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I saw the following question on a test paper,

Question

VarM DWORD ABBF01598h

Give the contents of registers al, bx, and dl after the execution of

  1. mov al, byte ptr VarM + 1
  2. mov bx, word ptr VarM + 2
  3. mov dl, byte ptr VarM + 3

Now I know word ptr and byte ptr by definitions but I am unable to pickup the concept of them.

According to me

  1. al = b
  2. bx = 0
  3. dl = F

Please help me out in understanding these. Thanks in advance.

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2 Answers 2

up vote 7 down vote accepted

In the cases you're looking at, the byte ptr and word ptr don't accomplish much. While harmless, the assembler already "knows" that al and dl are byte-sized, and that bx is word-sized.

You need something like byte ptr when (for example) you move an immediate value to an indirect address:

mov bx, some offset
mov [bx], 1

This won't normally be allowed -- the assembler has no way to know whether you want the 1 written into a byte, a word, a double-word, possibly a quad-word, or what. You fix it by using a size specification:

mov byte ptr [bx], 1  ; write 1 into a byte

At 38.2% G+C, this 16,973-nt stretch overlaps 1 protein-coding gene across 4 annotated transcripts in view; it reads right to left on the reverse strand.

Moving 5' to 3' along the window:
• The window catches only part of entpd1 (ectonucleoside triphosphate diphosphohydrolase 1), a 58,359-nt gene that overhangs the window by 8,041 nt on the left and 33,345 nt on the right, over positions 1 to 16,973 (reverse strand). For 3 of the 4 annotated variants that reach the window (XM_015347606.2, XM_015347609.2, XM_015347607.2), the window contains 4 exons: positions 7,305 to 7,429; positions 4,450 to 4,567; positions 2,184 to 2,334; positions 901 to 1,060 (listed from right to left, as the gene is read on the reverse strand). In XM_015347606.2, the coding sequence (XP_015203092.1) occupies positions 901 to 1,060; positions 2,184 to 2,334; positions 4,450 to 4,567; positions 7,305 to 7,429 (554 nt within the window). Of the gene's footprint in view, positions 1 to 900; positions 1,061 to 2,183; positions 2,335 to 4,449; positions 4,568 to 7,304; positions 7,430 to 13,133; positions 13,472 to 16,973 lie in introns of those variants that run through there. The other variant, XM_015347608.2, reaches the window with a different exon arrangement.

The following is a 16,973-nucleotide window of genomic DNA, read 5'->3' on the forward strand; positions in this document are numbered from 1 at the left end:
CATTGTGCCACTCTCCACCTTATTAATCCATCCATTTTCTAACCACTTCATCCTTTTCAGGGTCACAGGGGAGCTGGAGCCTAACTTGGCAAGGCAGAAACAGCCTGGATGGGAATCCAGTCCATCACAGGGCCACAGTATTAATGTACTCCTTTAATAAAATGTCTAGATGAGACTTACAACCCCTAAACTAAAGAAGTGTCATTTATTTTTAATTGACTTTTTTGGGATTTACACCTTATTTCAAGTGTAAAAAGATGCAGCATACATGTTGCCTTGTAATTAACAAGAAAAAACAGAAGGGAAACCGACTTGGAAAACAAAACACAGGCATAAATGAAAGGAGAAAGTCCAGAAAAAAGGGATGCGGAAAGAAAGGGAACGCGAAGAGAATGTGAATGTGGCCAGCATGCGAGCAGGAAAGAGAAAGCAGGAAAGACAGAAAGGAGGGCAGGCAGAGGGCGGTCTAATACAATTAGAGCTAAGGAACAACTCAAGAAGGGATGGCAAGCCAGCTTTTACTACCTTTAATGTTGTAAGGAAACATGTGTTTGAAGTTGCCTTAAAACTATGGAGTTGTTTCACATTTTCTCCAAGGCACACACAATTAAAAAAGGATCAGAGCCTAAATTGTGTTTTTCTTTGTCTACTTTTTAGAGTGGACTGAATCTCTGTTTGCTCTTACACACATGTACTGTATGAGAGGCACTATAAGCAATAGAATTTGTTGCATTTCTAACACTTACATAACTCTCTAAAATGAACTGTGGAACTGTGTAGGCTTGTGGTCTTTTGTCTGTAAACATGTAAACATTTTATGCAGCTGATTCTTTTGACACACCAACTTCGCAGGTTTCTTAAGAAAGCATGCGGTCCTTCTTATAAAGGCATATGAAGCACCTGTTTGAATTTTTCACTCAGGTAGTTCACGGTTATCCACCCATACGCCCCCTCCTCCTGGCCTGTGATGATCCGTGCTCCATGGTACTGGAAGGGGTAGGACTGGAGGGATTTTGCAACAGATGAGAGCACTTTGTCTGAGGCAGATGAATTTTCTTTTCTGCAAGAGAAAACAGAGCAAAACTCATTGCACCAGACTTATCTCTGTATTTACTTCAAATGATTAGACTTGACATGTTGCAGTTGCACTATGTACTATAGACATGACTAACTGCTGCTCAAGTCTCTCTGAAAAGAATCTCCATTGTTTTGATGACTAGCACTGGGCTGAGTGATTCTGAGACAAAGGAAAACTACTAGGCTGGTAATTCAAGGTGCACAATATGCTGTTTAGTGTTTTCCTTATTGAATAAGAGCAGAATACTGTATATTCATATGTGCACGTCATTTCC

mov word ptr [bx], 1  ; write 1 into a word
mov dword ptr [bx], 1 ; write 1 into a dword

You can get the assembler to accept the version without a (direct) size specification:

mov bx, some_offset
assume bx: ptr byte

mov [bx], 1   ; Thanks to the `assume`, this means `byte ptr [bx]`

Edit: (mostly to reply to @NikolaiNFettisov). Try this quick test:

#include <iostream>

int test() { 
    char bytes[] = {1, 2, 3, 4, 5, 6, 7, 8, 9, 10};

    _asm mov eax, dword ptr bytes + 1
}

int main() {
    std::cout << std::hex << test();
    return 0;
}

The result I get is:

5040302

Indicating that even though I've told it dword ptr, it's adding only 1 to the address, not 4. Of course, somebody writing a different assembler could do it differently, if they chose.

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Not sure, but isn't byte ptr VarM + 1 equal VarM + 1, but word ptr VarM + 2 equal VarM + 4, like in C? –  Nikolai N Fetissov May 2 '12 at 12:42
    
@NikolaiNFetissov: Your right according to me. –  Shen Xu May 2 '12 at 12:44
    
@NikolaiNFetissov: see edited answer. –  Jerry Coffin May 2 '12 at 12:51
    
OK, good to know. Thanks. –  Nikolai N Fetissov May 2 '12 at 13:59

Normally used to indicate to the assembler what instruction you are trying to encode. If you look at the instruction set (encoding) it should be more obvious. In general it means you are referring to an 8 bit item or 16 bit item (or 32 bit item, etc). if you want to store the constant #1 in memory for example, do you want to store it as a byte or a word? There are different encodings for each but if you dont specify the assembler wont know what encoding to use.

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